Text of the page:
Grant's first memories of the lagoon
George ‘Grant’ Ward grew up in Timaru and has been involved with Waitarakao on and off for more than 70 years. The octogenarian invited Environment Canterbury out to the lagoon recently to recount his story and discuss how the community can help protect and enhance Waitarakao into the future.
“I began whitebaiting at the mouth of the lagoon in 1948 when I would’ve been nine or 10 years-old. We whitebaited there for a long time quite happily as kids and when I came back to the lagoon later in life, the flow of the lagoon had completely changed.
“The beach 70 years ago was three, if not four, times smaller than it is today – it was just a tiny strip separating the lagoon from the sea. It started off a really pristine waterbody and I remember the water being quite clear and transparent as a kid. Now it’s a horrid green colour.
“I picnicked with Mum and my brother between the months of September and January. We’d get off the bus and head down to the lagoon. In September there was a small whitebaiting fraternity, maybe a dozen or so of us, but we’d end up catching a half dozen whitebait for a patty and head home.
“The water always seemed to be clear, there was always shrimp and whitebait in it. We’d catch a handful or so and Mum would spread it out between a large patty and divide it up amongst us,” Grant said.
A home for precious native species
“Mum was an active member of Forest and Bird and we travelled to the lagoon regularly to spot dotterels, oyster catchers. There was a Caspian tern colony and black swans too. I remember the pied stilts would have their nests right near the lagoon mouth and they’d be quite happy for you to sit and whitebait just a few metres away.
“I remember mum, my brother and I bird watching, checking out the bird nests. My brother and his friend used to catch eels in the creek too – they’d just put their hand in the water and grab them out – you couldn’t do that nowadays.
“My main memories, standing here now, are walking down the beach with black swans nesting in the marram grass there; somewhere in the vicinity was a Caspian tern colony, and right at the mouth of the lagoon was a colony of pied stilts.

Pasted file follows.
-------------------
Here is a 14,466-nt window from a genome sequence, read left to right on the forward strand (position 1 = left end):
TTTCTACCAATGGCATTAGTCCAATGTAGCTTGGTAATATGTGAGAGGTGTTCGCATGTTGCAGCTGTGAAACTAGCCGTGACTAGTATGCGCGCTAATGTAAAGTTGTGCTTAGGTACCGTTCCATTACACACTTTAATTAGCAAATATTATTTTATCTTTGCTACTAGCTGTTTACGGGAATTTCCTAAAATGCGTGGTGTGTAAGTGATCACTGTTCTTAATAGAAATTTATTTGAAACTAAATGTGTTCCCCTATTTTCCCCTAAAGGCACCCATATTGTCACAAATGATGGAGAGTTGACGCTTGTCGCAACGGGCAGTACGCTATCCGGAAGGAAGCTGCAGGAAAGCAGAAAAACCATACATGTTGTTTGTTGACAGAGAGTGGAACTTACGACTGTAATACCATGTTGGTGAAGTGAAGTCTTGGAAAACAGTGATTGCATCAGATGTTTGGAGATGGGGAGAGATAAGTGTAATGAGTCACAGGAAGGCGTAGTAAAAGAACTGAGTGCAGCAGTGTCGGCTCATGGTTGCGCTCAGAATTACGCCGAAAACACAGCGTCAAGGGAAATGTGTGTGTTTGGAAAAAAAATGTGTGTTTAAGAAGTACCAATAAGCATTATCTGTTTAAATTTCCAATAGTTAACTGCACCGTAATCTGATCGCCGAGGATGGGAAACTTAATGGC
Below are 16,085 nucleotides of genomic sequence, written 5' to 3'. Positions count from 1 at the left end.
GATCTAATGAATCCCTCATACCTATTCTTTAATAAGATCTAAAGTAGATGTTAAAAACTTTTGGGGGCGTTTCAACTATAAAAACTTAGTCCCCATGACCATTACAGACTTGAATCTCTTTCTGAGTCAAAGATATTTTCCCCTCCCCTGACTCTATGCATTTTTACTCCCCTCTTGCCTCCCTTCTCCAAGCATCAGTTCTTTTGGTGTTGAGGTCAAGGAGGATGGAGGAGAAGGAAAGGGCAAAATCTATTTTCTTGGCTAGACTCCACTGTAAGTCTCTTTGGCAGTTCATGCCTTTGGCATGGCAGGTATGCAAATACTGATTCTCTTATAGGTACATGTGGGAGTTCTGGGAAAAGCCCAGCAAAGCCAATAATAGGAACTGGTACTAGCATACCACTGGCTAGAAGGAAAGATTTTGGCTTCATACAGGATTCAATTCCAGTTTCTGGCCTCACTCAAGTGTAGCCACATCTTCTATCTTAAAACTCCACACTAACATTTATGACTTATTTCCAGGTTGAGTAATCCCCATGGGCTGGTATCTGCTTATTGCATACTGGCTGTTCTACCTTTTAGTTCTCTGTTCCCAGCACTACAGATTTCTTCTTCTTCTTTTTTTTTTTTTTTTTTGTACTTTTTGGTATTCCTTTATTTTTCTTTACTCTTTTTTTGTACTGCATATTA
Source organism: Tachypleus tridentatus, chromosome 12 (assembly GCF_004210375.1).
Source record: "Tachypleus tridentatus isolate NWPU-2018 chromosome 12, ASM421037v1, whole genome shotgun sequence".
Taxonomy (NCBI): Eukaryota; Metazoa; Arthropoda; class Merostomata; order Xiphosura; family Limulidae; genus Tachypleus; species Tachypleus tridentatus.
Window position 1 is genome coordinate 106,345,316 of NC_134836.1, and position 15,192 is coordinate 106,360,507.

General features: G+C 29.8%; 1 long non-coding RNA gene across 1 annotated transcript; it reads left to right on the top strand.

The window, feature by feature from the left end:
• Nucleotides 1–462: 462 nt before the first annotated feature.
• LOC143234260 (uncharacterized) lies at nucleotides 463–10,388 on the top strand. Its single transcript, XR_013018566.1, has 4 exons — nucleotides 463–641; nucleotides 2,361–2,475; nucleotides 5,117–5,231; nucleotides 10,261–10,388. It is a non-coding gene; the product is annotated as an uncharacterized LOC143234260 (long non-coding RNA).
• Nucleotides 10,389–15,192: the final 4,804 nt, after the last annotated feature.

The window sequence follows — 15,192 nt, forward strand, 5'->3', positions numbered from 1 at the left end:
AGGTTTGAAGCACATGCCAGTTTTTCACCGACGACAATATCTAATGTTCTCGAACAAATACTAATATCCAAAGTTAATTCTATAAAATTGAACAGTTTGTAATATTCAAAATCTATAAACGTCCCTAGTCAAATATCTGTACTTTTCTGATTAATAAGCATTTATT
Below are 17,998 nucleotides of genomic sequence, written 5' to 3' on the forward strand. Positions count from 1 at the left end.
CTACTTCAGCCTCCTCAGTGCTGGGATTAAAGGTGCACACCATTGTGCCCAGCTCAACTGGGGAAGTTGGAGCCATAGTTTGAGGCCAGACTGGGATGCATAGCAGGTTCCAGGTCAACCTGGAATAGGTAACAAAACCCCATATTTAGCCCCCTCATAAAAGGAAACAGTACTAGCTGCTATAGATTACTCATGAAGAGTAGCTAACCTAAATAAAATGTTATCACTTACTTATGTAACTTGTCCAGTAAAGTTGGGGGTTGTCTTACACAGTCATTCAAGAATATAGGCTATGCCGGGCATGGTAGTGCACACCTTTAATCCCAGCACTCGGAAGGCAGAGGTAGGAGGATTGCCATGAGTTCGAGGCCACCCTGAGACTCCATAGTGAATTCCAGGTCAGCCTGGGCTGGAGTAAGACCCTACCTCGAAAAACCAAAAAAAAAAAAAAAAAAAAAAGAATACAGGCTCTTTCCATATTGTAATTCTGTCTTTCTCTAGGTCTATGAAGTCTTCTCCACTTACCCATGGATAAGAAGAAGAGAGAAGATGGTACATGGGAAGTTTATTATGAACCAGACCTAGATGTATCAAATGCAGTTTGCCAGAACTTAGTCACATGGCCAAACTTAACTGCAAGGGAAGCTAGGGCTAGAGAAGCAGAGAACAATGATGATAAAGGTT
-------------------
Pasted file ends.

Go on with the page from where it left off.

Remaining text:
“They were there for two or three years, quite happy, and nesting only two or three metres from where we were whitebaiting. There were banded dotterels and perhaps wrybills, but as a child I doubt I would’ve been able to pick out a dotterel like I can now,” Grant said.
The lagoon then and now
“The beach now seems to have much more growth on it – much more marram grass. As I’ve grown up I’ve seen huge changes in the environment and the commercialisation of our natural species.
“When I think of that I think of the tremendous effect we’ve had on the eel population. The eel population was absolutely abundant as a child. Now, you get into the water and it is difficult to find an eel. The same thing applies to water. We are over-utilising our water resource,” he said.
“The simple solution, in my eyes, is to increase the surface area of the water back to how it was – to at least give the lagoon a chance to flush out some of the toxins, the waste and the run-off that are being pumped into it.
“Nature has done something to increase the beach because of our Timaru harbour and that has diminished the lagoon. But on the other hand, when I was a kid there was just three buildings in the Washdyke industrial area – the Doncaster Hotel, a garage, and a little shop. Look at it now. And we expect the environment here to deal with that?
“And even though we do the best we can with things like the sewerage quality improving, when you take water away, nature can’t deal with it. What we’ve done here is decrease the water area.
There was 250 ha of water here – now there’s 20 and Environment Canterbury is asking ‘what can we do about it?’ Well, I’ll tell you the first thing they need to do is they need to increase the amount of water getting into the lagoon.